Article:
From Reactive to Predictive: A Shift in Facilities Management Practices

The Internet of Things (IoT) can put a wealth of information at the fingertips of building professionals.

The adoption of the Internet of Things (IoT) and related technologies has exploded in recent years, bringing with it major implications for building management. Today’s businesses are rethinking the way they operate their facilities, using IoT and analytics to transform operations from reactive to predictive-based. Forward-thinking facility managers are, in turn, able to optimize comfort, energy spend, and maintenance at the same time via intelligent analytics gleaned from connected building systems.

A recent study from Schneider Electric found that 90% of facility manager respondents think that connecting systems to the Internet will ensure smart, productive, profitable operations. This is creating a shift in the collective building maintenance mindset, from reactive to proactive, and finally to predictive maintenance behavior that not only improves building performance, but also helps facility managers be more efficient and effective in their everyday jobs.

In layman’s terms, the IoT is the concept of connecting any device to the Internet and/or to each other. In the facilities management arena, it fosters a dynamic and intelligent cloud-based network of electrical, mechanical and building management systems (BMS) and platforms. With this type of network and the right analytics tools, operations staff can gain powerful new insights about system maintenance and energy use that traditional systems don’t reveal. For example, facility engineers can be alerted when a valve is leaking, a sensor is faulty or a rogue heater is left on— things that would take a lot of engineers a lot of time to figure out otherwise.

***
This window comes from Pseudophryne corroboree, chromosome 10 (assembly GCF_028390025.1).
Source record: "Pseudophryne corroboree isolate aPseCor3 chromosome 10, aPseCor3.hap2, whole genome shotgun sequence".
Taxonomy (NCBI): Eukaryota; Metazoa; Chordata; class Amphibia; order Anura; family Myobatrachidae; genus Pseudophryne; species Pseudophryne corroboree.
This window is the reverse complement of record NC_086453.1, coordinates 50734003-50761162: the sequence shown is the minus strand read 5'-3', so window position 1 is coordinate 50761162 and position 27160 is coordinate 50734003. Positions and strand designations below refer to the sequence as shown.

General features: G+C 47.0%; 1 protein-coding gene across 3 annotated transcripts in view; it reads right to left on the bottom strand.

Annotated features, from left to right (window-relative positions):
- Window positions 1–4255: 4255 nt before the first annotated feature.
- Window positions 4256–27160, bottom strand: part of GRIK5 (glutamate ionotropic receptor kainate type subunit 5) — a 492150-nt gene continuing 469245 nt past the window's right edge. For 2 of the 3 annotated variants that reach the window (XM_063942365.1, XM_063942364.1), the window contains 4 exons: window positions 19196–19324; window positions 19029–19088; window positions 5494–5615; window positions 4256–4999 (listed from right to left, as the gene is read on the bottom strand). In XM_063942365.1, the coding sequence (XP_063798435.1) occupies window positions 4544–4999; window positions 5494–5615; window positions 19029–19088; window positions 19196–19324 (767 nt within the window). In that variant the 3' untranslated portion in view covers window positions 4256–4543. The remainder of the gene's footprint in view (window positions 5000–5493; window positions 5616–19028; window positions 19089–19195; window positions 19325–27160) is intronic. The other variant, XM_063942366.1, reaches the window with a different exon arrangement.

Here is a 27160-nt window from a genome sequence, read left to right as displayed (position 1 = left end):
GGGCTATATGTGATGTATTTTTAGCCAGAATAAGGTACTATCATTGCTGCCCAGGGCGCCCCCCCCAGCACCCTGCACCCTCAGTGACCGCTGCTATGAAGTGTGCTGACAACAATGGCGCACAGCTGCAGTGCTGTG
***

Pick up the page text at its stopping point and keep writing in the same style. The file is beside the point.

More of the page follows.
However, while most of the facility managers surveyed showed interest in implementing new digital technologies to improve maintenance decisions and operations, the bulk haven’t made the switch from a reactive approach to building maintenance. Only 15% of respondents indicated that they fully use predictive maintenance tools, while half of respondents categorize themselves as reactive when it comes to building maintenance. Thirty-five percent of respondents report that they are proactive in maintaining building systems by conducting regular preventative maintenance on equipment.

Organizations need a more analytical, data-driven approach to building management to maximize efficiency, cut energy waste and lower cost. While only 32% of respondents to the survey stated they have analytics solutions in place, 42% are very interested in using an analytics-managed service in the future to gain insight into their buildings and plan more effectively. Buildings of all sizes can benefit from this more technological and analytical approach—from multinational entities to small- or medium-sized businesses.

So, what is holding organizations back from fully embracing the IoT to improve building performance? There are several key barriers to leveraging new technology to achieve building maintenance goals.